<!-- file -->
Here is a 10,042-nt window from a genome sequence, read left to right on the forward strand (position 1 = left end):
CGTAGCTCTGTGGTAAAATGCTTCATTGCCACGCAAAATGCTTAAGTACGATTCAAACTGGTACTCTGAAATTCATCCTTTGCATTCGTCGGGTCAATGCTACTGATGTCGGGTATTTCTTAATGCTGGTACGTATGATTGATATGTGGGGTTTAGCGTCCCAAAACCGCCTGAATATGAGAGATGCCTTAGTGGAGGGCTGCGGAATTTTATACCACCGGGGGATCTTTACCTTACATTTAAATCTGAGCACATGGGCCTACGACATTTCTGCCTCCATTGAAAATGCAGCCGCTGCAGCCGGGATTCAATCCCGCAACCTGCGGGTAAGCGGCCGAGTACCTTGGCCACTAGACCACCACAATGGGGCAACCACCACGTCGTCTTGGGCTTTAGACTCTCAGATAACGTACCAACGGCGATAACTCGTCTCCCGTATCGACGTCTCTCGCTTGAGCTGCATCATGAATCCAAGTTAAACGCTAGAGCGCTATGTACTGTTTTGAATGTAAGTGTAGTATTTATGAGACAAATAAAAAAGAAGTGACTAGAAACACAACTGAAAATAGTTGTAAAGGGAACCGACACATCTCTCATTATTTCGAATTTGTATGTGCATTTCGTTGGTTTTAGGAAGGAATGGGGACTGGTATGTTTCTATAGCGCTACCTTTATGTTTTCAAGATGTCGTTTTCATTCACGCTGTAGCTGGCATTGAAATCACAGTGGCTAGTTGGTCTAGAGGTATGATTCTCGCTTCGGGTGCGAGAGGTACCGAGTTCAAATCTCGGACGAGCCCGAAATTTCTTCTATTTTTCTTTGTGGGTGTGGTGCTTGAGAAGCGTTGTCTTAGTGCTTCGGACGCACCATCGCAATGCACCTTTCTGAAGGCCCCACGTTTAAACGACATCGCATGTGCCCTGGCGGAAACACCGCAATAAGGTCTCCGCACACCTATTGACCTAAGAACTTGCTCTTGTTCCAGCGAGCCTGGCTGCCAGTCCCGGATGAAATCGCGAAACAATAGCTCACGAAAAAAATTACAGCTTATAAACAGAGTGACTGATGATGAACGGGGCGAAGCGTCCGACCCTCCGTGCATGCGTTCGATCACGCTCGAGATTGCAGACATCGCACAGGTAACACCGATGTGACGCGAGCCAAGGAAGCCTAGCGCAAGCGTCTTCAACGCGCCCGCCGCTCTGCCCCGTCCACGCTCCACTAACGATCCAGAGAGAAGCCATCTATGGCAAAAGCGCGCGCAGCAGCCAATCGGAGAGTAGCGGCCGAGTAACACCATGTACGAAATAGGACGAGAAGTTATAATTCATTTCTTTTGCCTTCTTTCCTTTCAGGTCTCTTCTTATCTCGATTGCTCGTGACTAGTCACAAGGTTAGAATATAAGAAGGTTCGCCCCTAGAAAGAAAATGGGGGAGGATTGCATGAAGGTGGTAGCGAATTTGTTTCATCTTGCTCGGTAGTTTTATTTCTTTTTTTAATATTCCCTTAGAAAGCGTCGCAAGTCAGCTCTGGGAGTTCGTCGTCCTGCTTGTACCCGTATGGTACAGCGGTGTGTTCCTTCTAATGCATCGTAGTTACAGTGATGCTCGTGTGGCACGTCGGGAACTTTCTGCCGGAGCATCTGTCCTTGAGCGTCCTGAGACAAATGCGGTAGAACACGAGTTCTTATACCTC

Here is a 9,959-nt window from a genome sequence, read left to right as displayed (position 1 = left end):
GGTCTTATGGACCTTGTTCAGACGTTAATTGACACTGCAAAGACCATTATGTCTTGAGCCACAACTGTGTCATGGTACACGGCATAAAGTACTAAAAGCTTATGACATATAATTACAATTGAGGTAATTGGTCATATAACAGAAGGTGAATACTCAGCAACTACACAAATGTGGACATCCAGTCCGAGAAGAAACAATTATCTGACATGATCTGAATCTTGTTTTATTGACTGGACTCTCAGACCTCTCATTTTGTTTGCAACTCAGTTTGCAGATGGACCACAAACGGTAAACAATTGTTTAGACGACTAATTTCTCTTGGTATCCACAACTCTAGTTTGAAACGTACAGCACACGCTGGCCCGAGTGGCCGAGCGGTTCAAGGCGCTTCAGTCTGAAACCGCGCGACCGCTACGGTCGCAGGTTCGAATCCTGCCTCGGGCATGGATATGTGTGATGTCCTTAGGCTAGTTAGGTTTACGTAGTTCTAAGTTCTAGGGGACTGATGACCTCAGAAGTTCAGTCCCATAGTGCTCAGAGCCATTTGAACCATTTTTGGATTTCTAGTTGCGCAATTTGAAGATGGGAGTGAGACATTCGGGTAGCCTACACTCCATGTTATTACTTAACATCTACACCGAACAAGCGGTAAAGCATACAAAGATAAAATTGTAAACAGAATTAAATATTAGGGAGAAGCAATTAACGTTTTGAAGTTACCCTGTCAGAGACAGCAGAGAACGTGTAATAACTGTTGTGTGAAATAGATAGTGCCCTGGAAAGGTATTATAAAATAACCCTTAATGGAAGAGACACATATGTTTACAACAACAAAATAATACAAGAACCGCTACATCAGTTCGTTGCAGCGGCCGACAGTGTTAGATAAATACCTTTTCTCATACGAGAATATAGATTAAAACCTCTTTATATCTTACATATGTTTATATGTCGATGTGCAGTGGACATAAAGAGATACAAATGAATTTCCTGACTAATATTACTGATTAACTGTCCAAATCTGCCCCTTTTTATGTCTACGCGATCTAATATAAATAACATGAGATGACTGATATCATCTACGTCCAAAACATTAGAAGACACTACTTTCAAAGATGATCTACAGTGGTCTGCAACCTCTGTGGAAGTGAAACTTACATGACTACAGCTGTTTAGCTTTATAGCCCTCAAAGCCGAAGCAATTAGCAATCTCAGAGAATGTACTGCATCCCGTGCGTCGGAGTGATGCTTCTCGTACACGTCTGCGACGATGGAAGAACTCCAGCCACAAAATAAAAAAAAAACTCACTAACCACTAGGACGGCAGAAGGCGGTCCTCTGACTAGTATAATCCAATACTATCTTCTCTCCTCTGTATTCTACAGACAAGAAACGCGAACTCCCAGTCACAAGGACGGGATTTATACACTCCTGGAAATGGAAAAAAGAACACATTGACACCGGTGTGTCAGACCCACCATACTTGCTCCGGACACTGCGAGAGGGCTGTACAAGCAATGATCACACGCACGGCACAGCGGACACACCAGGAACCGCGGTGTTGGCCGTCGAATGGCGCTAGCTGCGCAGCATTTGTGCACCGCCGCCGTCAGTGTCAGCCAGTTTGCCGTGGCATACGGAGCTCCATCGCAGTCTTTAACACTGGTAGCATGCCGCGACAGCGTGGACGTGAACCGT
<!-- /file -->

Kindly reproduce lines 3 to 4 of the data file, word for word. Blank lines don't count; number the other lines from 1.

Here is a 9,959-nt window from a genome sequence, read left to right as displayed (position 1 = left end):
GGTCTTATGGACCTTGTTCAGACGTTAATTGACACTGCAAAGACCATTATGTCTTGAGCCACAACTGTGTCATGGTACACGGCATAAAGTACTAAAAGCTTATGACATATAATTACAATTGAGGTAATTGGTCATATAACAGAAGGTGAATACTCAGCAACTACACAAATGTGGACATCCAGTCCGAGAAGAAACAATTATCTGACATGATCTGAATCTTGTTTTATTGACTGGACTCTCAGACCTCTCATTTTGTTTGCAACTCAGTTTGCAGATGGACCACAAACGGTAAACAATTGTTTAGACGACTAATTTCTCTTGGTATCCACAACTCTAGTTTGAAACGTACAGCACACGCTGGCCCGAGTGGCCGAGCGGTTCAAGGCGCTTCAGTCTGAAACCGCGCGACCGCTACGGTCGCAGGTTCGAATCCTGCCTCGGGCATGGATATGTGTGATGTCCTTAGGCTAGTTAGGTTTACGTAGTTCTAAGTTCTAGGGGACTGATGACCTCAGAAGTTCAGTCCCATAGTGCTCAGAGCCATTTGAACCATTTTTGGATTTCTAGTTGCGCAATTTGAAGATGGGAGTGAGACATTCGGGTAGCCTACACTCCATGTTATTACTTAACATCTACACCGAACAAGCGGTAAAGCATACAAAGATAAAATTGTAAACAGAATTAAATATTAGGGAGAAGCAATTAACGTTTTGAAGTTACCCTGTCAGAGACAGCAGAGAACGTGTAATAACTGTTGTGTGAAATAGATAGTGCCCTGGAAAGGTATTATAAAATAACCCTTAATGGAAGAGACACATATGTTTACAACAACAAAATAATACAAGAACCGCTACATCAGTTCGTTGCAGCGGCCGACAGTGTTAGATAAATACCTTTTCTCATACGAGAATATAGATTAAAACCTCTTTATATCTTACATATGTTTATATGTCGATGTGCAGTGGACATAAAGAGATACAAATGAATTTCCTGACTAATATTACTGATTAACTGTCCAAATCTGCCCCTTTTTATGTCTACGCGATCTAATATAAATAACATGAGATGACTGATATCATCTACGTCCAAAACATTAGAAGACACTACTTTCAAAGATGATCTACAGTGGTCTGCAACCTCTGTGGAAGTGAAACTTACATGACTACAGCTGTTTAGCTTTATAGCCCTCAAAGCCGAAGCAATTAGCAATCTCAGAGAATGTACTGCATCCCGTGCGTCGGAGTGATGCTTCTCGTACACGTCTGCGACGATGGAAGAACTCCAGCCACAAAATAAAAAAAAAACTCACTAACCACTAGGACGGCAGAAGGCGGTCCTCTGACTAGTATAATCCAATACTATCTTCTCTCCTCTGTATTCTACAGACAAGAAACGCGAACTCCCAGTCACAAGGACGGGATTTATACACTCCTGGAAATGGAAAAAAGAACACATTGACACCGGTGTGTCAGACCCACCATACTTGCTCCGGACACTGCGAGAGGGCTGTACAAGCAATGATCACACGCACGGCACAGCGGACACACCAGGAACCGCGGTGTTGGCCGTCGAATGGCGCTAGCTGCGCAGCATTTGTGCACCGCCGCCGTCAGTGTCAGCCAGTTTGCCGTGGCATACGGAGCTCCATCGCAGTCTTTAACACTGGTAGCATGCCGCGACAGCGTGGACGTGAACCGT